Don’t look now, but school is less than a month away. The heat will end, and the busy season of fall will be upon us soon. If you’re still looking for that getaway – maybe even a staycation – here are some ideas.

Don’t look now, but school is less than a month away. The heat will end, and the busy season of fall will be upon us soon. If you’re still looking for that getaway – maybe even a staycation – here are some ideas.

1. Find a park. Not many state parks are in the immediate Kansas City area, and only a couple within an hour-plus drive have a beach. Even if you don’t want to camp – it’s like 108 outside, right? – there are day activities.

Watkins Mill State Park east of Kearney, Mo., has a paved 3.75-mile bike loop and, of course, the historic mill from the 1870s, with tours. There’s also a sand beach at the lake. (The beach and Lewis & Clark State Park north of Weston is still closed from last year’s Missouri River flooding.)

Closer to home, there are beaches at Blue Springs Lake and Longview Lake.

2. A St. Louis weekend. For starters, we hear those Cardinals are pretty good, and they have a new stadium. There are also lots of other things to do in the Gateway City. The St. Louis Zoo is massively popular and this summer opened Sea Lion Sound. An exhibit of stringrays and sharks runs through September. (The Kansas City Zoo has sea lions, too, and it’s opening at 8 a.m. through July 31 because of the heat. There are misting stations, too.)

St. Louis also offers the St. Louis Science Center, with IMAX screens, and the Missouri Botanical Garden. Contact the St. Louis Convention & Visitors Commission at www.explorestlouis.com or call, 1-800-916-0040.

3. Jefferson City. Jeff City is not thought of as a tourist attraction, but much of the first floor of the State Capitol consists of the Missouri State Museum, with exhibits that tell the story of our land and people from 10,000 years ago to statehood 188 years ago to today. Currently there’s an exhibit on how the Civil War played out here.

Hours: 8 to 5 daily. Admission: Free.

It’s a two-and-a-half-hour drive. Many prefer taking Interstate 70 and then U.S. 63 south from Columbia, but U.S. 50 is far prettier. Amtrak will get you there and back for a little more than $40.

4. Branson. The tourist mecca in southern Missouri has a little of everything, from IMAX to ziplines, not to mention shows and shopping. Museums include Ripley’s Believe It or Not, the Titanic and what’s billed as the World’s Largest Toy Museum. Plus more than 50 venues for live shows, mainly country music but other stuff too. Check out www.branson.com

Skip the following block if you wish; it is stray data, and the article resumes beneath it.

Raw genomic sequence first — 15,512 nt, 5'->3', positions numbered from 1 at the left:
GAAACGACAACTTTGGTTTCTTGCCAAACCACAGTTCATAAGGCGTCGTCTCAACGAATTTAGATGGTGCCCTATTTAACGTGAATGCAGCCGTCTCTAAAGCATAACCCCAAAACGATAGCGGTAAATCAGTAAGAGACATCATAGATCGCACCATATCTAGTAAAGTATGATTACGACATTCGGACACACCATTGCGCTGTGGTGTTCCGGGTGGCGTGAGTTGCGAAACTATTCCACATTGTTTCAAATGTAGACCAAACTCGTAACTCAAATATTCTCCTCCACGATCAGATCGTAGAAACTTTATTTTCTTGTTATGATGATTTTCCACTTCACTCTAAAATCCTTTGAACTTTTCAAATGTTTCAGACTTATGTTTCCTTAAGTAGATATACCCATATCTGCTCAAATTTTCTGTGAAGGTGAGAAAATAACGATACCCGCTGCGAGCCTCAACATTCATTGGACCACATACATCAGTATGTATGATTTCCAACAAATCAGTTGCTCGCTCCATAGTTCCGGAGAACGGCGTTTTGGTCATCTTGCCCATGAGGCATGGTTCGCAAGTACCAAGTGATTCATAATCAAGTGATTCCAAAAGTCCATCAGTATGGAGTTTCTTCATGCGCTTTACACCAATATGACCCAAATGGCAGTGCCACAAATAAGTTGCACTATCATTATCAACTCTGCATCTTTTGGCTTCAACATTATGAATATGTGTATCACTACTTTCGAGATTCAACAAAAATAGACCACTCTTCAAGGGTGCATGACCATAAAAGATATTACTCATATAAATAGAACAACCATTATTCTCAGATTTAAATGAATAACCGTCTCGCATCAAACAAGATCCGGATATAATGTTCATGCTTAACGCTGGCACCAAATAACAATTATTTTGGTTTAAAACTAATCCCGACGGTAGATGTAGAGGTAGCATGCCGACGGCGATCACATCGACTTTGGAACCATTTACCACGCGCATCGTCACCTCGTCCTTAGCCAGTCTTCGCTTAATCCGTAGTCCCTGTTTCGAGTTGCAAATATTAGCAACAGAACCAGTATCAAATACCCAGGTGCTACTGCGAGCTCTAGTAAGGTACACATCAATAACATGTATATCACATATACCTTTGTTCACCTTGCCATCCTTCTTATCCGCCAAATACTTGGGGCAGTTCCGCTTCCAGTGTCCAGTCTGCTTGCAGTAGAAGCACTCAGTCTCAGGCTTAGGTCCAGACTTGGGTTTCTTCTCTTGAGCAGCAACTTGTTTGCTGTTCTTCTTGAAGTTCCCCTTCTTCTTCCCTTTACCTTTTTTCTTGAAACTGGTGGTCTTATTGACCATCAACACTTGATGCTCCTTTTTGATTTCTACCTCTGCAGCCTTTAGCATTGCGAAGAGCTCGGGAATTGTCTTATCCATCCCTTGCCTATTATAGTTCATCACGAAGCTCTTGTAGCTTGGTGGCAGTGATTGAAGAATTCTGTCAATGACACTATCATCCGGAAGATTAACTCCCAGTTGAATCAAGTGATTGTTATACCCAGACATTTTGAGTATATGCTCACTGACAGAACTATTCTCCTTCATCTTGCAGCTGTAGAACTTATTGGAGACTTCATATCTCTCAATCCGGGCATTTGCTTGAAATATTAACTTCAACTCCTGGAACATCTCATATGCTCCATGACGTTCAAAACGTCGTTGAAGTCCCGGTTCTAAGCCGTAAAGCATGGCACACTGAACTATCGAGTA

5. Something closer to home? Less expensive? Take a day to stay inside and learn some history. How about a pleasant morning at the Truman Library in Independence and the afternoon at the World War I museum in Kansas City?

The Truman Library is on U.S. 24, east of River Boulevard and across from McCoy Park. Hours: 9 to 5 Monday-Saturday, noon to 5 Sunday, also until 9 Thursdays. Admission: $8 for adults, $7 for 65 and older, $3 for ages 6 to 14, free for 5 and younger. In addition to the permanent exhibits on Harry Truman’s presidency and his life, there’s a year-long display on the history of the Truman family and the family of Bess Wallace Truman.

If you haven’t been to the World War I museum at the Liberty Memorial south of Union Station in the six years since it opened, you owe it to yourself to go. Take your time. It’s a long, complex, sobering story.

Hours: 10 to 5 daily. Admission: $14 for adults, $12 for 65 and older, $12 for students with ID, $8 for ages 6 to 17. Half off for active-duty military, $2 off for active-duty military families and career military (20-plus years of service). Bargain alert: All tickets are $7 on Wednesdays.

There’s a cafe if you want to have lunch there after your morning with the Trumans.

Other half-days of history: The National Frontier Trails Museum on Pacific Avenue in Independence, the Steamboat Arabia in the River Market area of Kansas City, the battlefield site and museum in Lone Jack.